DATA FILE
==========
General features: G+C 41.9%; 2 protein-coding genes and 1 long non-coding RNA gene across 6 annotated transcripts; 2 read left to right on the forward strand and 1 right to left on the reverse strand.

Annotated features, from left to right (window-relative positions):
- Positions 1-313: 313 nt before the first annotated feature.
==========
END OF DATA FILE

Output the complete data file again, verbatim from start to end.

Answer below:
General features: G+C 41.9%; 2 protein-coding genes and 1 long non-coding RNA gene across 6 annotated transcripts; 2 read left to right on the forward strand and 1 right to left on the reverse strand.

Annotated features, from left to right (window-relative positions):
- Positions 1-313: 313 nt before the first annotated feature.